The family of a five-year-old boy who died after his skull was crushed by a rotating wall in a restaurant of a hotel has filed a lawsuit against the restaurant and hotel at which the accident occurred, accusing it of negligence in his death, reports said Saturday.

The attorney for the family Joseph Fried filed the lawsuit on behalf of Rebecca and Michael Holt of Charlotte, North Carolina. Their son Charlie Holt, 5, died from a head injury at the Sun Dial restaurant on April 14, located in the Westin Peachtree Hotel, which is owned by Marriott International, Inc.

Charlie was dining with his family when he became stuck between a wall and a rotating mechanism, which crushed his head and he died, the Atlanta Journal-Constitution reported.

Holt’s parents alleged in the lawsuit the restaurant failed to prevent a "longstanding safety hazard" that led to their son's death. They also disputed claims by the police that the boy wandered away from his family.

The lawsuit also went on to describe the restaurant’s alleged negligence.

"The Sun Dial had no protections to stop children from getting close to the pinch point or to stop the rotation of the floor if a child became trapped in the pinch point," the lawsuit said.

The boy had been Atlanta with his parents when the accident occurred.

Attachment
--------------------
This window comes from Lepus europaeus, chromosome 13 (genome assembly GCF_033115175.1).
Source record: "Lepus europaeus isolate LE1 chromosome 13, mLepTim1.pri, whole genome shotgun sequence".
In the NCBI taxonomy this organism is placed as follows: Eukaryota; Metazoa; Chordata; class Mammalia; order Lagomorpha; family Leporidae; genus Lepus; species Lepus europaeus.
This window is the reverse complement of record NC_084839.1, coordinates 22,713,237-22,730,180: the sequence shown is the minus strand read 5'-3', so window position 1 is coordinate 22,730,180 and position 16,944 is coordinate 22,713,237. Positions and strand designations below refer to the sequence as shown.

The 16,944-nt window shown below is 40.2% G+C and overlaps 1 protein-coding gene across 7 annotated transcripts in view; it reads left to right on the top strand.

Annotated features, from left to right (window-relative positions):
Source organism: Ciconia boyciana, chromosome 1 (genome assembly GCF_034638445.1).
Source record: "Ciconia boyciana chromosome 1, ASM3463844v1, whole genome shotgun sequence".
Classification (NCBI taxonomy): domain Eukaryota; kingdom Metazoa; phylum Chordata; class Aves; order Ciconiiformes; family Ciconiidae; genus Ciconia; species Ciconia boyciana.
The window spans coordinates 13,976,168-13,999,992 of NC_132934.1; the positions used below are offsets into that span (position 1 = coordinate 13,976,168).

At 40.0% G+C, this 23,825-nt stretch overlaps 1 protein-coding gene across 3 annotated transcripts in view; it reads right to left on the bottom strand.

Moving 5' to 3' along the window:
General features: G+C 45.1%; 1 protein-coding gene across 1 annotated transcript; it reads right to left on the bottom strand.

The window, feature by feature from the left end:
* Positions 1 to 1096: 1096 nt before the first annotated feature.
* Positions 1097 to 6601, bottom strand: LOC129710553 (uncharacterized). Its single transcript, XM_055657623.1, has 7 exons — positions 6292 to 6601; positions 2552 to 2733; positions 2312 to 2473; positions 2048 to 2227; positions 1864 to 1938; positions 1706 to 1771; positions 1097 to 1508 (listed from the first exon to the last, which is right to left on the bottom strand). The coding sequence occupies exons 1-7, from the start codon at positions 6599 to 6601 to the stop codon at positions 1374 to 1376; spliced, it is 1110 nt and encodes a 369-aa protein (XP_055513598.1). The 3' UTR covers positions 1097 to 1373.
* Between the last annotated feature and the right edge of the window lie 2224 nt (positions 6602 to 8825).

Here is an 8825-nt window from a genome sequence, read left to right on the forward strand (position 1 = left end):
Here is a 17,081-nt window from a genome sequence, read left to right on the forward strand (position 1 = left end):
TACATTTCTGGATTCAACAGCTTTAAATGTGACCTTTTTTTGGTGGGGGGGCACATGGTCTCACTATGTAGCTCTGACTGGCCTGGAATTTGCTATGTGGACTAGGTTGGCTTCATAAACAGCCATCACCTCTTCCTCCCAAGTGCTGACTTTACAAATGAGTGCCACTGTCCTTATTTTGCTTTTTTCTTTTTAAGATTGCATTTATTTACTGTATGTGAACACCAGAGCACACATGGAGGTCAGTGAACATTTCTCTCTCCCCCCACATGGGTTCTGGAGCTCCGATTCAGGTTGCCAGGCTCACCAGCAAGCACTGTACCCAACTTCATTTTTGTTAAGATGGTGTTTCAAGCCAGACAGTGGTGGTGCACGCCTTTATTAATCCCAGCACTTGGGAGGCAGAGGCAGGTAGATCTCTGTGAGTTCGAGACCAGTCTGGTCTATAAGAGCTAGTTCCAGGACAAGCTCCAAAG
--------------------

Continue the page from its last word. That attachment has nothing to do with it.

He was freed from the space but later died from his injuries at Grady Memorial Hospital in Atlanta from a crushed skull.

In April, the Holt family had released a statement to the media confirming the child’s death.

“The family asks for prayers and privacy right now to come to terms with this tragedy,” the statement reads. “No words can express their loss. If you have a loved one, please give them an extra hug today.”

The Atlanta Police said in April that the child wandered away from his parents.

"The floor of the restaurant rotates clockwise to offer views of the city. The family was seated at a window table. At some point the child [a 5-year-old boy] wandered away from the table,” the police confirmed in a written statement to People magazine.

"Somehow, the child became lodged between the wall and a table as the dining area rotated. The rotating floor automatically shuts off. The Westin’s security staff and employees were able to dislodge the child. However, the child sustained critical injuries and later died at the hospital."

The lawsuit disagreed with the police statements. It claimed that as the family was leaving, with Charlie a few steps ahead, a booth rotating near a stationary wall blocked their path.

Charlie, a few steps ahead of his parents, "was too short to see past the booth and did not appreciate the danger until it was too late," and was trapped in the "pinch point" between booth and wall, according to the lawsuit.

"To Michael's and Rebecca's horror, the rotation did not automatically stop when Charlie got trapped," the lawsuit states, and there was no emergency button to stop it.

Rebecca Holt tried to pull her son free and Michael Holt "threw his body against the booth," but both actions were futile, it said.

"The family has filed this lawsuit to set the record straight about what happened and to make sure, to the best of their abilities, that no other family ever has to suffer the same fate," Attorney Joseph Fried, who filed the lawsuit, his statement said, New York Times reported.